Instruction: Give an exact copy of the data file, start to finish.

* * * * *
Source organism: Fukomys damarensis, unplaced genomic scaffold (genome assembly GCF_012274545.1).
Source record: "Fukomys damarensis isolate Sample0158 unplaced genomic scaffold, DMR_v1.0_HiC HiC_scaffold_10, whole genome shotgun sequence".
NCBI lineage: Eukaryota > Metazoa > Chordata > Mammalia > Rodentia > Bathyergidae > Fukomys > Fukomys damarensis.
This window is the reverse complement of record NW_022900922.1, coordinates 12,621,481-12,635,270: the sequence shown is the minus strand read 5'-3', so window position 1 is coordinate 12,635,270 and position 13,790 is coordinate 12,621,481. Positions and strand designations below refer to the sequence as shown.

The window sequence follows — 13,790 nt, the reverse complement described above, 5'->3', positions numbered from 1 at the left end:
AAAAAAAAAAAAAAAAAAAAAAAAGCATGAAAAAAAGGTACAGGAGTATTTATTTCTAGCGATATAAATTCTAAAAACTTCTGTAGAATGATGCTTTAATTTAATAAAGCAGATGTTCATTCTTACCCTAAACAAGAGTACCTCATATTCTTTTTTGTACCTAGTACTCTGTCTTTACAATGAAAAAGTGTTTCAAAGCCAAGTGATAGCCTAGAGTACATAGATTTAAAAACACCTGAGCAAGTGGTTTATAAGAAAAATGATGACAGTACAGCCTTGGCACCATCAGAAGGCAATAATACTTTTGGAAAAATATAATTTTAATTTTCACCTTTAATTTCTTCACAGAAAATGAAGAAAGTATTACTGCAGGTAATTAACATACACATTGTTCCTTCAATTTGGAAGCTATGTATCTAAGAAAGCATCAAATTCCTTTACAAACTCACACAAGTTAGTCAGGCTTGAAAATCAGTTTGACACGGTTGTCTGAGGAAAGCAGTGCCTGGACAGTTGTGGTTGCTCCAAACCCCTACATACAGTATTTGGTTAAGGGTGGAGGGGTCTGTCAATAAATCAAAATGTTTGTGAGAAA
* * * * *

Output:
Source organism: Fukomys damarensis, unplaced genomic scaffold (genome assembly GCF_012274545.1).
Source record: "Fukomys damarensis isolate Sample0158 unplaced genomic scaffold, DMR_v1.0_HiC HiC_scaffold_10, whole genome shotgun sequence".
NCBI lineage: Eukaryota > Metazoa > Chordata > Mammalia > Rodentia > Bathyergidae > Fukomys > Fukomys damarensis.
This window is the reverse complement of record NW_022900922.1, coordinates 12,621,481-12,635,270: the sequence shown is the minus strand read 5'-3', so window position 1 is coordinate 12,635,270 and position 13,790 is coordinate 12,621,481. Positions and strand designations below refer to the sequence as shown.

The window sequence follows — 13,790 nt, the reverse complement described above, 5'->3', positions numbered from 1 at the left end:
AAAAAAAAAAAAAAAAAAAAAAAAGCATGAAAAAAAGGTACAGGAGTATTTATTTCTAGCGATATAAATTCTAAAAACTTCTGTAGAATGATGCTTTAATTTAATAAAGCAGATGTTCATTCTTACCCTAAACAAGAGTACCTCATATTCTTTTTTGTACCTAGTACTCTGTCTTTACAATGAAAAAGTGTTTCAAAGCCAAGTGATAGCCTAGAGTACATAGATTTAAAAACACCTGAGCAAGTGGTTTATAAGAAAAATGATGACAGTACAGCCTTGGCACCATCAGAAGGCAATAATACTTTTGGAAAAATATAATTTTAATTTTCACCTTTAATTTCTTCACAGAAAATGAAGAAAGTATTACTGCAGGTAATTAACATACACATTGTTCCTTCAATTTGGAAGCTATGTATCTAAGAAAGCATCAAATTCCTTTACAAACTCACACAAGTTAGTCAGGCTTGAAAATCAGTTTGACACGGTTGTCTGAGGAAAGCAGTGCCTGGACAGTTGTGGTTGCTCCAAACCCCTACATACAGTATTTGGTTAAGGGTGGAGGGGTCTGTCAATAAATCAAAATGTTTGTGAGAAA